Meditation before going to bed
If you’ve been struggling to catch some shuteye lately, meditating before bed might help. Statistics show that more than 70 million people deal with sleep disorders – in America alone! Insomnia is an unhealthy condition that plagues far too many people. Several issues are to blame, and notably the heavy use of electronic devices. Our radical lifestyle changes have significantly altered our sleep patterns, turning many of us into daytime zombies. Meditation to the rescue! Sleep meditation is a powerful tool that can help us fall asleep and stay there.
Deep sleep meditation techniques
- Mindfulness meditation
This is one of the most popular meditation methods, day or night. Mindfulness simply requires that you pay close attention to your experience and your environment. Although this technique sounds almost elementary, putting it into practice makes all the difference.
For starters, you could focus on your breath. Our Mindworks meditation courses have all the instructions you need to get you going and help you progress. After you’ve learned to direct your attention to your breath and let distractions arise and pass by like clouds in the sky (or sheep jumping over a gate), you might try practicing with other meditation objects, such as sensations. You can check in with your body, noticing tensions and releasing them; or sounds, such as the pitter patter of raindrops against the windowpanes.
Thanks to mindfulness meditation, you become more aware of what’s going on inside of you, and you also become more skillful at letting agitation and distractions flow by without ruffling your calm. According to Trinlay Rinpoche, an eminent meditation teacher and philosopher, there’s a gold mine within us. This gold mine is the ultimate source of our happiness, serenity and genuine well-being. By learning to deal effectively with agitation and distraction, you have every chance of revealing and making good use of these hidden resources you didn’t realize you had.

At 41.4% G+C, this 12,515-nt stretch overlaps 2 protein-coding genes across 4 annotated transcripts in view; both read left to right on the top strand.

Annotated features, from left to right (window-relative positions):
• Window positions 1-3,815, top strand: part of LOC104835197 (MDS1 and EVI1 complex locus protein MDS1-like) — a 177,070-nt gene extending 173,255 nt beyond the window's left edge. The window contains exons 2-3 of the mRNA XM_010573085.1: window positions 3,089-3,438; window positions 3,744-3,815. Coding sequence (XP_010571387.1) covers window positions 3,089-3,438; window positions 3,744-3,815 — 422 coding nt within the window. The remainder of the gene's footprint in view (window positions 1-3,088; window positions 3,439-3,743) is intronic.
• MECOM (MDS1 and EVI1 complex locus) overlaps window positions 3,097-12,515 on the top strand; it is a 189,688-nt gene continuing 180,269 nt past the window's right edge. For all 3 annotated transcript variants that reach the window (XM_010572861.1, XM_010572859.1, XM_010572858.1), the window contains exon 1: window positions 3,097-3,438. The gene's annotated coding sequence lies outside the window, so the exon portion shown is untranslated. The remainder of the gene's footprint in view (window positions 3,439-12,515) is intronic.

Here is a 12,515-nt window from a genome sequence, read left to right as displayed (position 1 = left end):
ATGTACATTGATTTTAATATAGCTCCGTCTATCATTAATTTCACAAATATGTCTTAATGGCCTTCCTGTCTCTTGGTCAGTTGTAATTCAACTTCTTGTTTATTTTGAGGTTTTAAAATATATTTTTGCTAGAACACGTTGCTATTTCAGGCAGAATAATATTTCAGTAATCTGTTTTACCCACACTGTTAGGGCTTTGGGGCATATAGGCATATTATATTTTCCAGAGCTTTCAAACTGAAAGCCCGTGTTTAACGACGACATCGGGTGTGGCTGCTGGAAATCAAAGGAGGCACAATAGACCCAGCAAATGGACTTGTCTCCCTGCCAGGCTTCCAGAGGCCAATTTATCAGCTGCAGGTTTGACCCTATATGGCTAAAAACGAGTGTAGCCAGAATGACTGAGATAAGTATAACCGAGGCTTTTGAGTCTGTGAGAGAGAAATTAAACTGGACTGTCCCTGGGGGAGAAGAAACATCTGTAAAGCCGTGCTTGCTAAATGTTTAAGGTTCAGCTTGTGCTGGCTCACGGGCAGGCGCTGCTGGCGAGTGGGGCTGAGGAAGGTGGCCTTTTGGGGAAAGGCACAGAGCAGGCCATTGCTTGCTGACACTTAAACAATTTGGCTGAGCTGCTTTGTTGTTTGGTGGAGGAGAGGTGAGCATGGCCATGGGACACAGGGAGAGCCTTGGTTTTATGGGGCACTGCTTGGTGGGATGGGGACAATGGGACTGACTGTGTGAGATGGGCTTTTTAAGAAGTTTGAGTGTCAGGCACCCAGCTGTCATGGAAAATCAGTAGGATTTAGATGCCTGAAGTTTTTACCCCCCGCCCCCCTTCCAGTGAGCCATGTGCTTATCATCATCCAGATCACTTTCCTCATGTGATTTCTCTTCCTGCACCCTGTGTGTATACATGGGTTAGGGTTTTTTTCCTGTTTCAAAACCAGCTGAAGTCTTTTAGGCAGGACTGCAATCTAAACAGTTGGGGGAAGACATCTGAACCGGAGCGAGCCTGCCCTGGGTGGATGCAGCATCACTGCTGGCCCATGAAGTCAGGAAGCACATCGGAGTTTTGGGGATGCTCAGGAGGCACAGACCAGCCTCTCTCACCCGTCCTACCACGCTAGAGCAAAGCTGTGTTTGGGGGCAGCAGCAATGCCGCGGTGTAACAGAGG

- Affirmation meditation
This meditation has some of the same features as mindfulness in that it requires one-pointed attention. Here, though, instead of focusing on the breath, we’re replacing whatever distractions are keeping us awake with a positive affirmation such as “My body is as calm as a mountain lake,” “My mind is at ease,” “I breathe in goodness, I breathe out peace,” “Love is my nature; love is the nature of the universe,” etc. Choose an affirmation that has significance for you. Instead of an affirmation you could use a mantra from your particular faith tradition. Psychologists believe that the thoughts going through our minds as we fall asleep become deeply anchored in our subconscious. Positive affirmations not only help us fall asleep, they may also have an uplifting residual effect.
- Guided meditation for sleep
Sometimes listening to the voice of a meditation teacher is exactly what you need to help you fall asleep. In guided meditations for sleep, instructors (usually with soothing voices) guide you throughout the meditation session. They may ask you to relax your toes, inhale deeply or even your legs. They might also lead you to imagine a series of relaxing images. For instance, an instructor could invite you to envision a beautiful sandy beach, and to imagine yourself happily and serenely seated along the water’s edge as the wavelets gently tickle your feet. Imagine breathing in the briny air, with the faraway sing-song of seabirds as your lullaby – see, you’re already yawning, aren’t you?
This evening, leave anything that causes agitation and distraction in another room and try meditation instead. You can practice these methods while seated or after you’ve turned in for the night and are lying down. No matter which method you choose, remember that apart from helping with sleep disorders and anxiety, meditation has a wide array of other benefits just waiting to be discovered. Meditation can help you let go of negative emotions and thought patterns, give you insight to deal with trauma or grief and encourage healing. Meditation when practiced diligently helps to cultivate compassion, thinking with kindness towards others. What a wholesome way to fall asleep! Sweet dreams!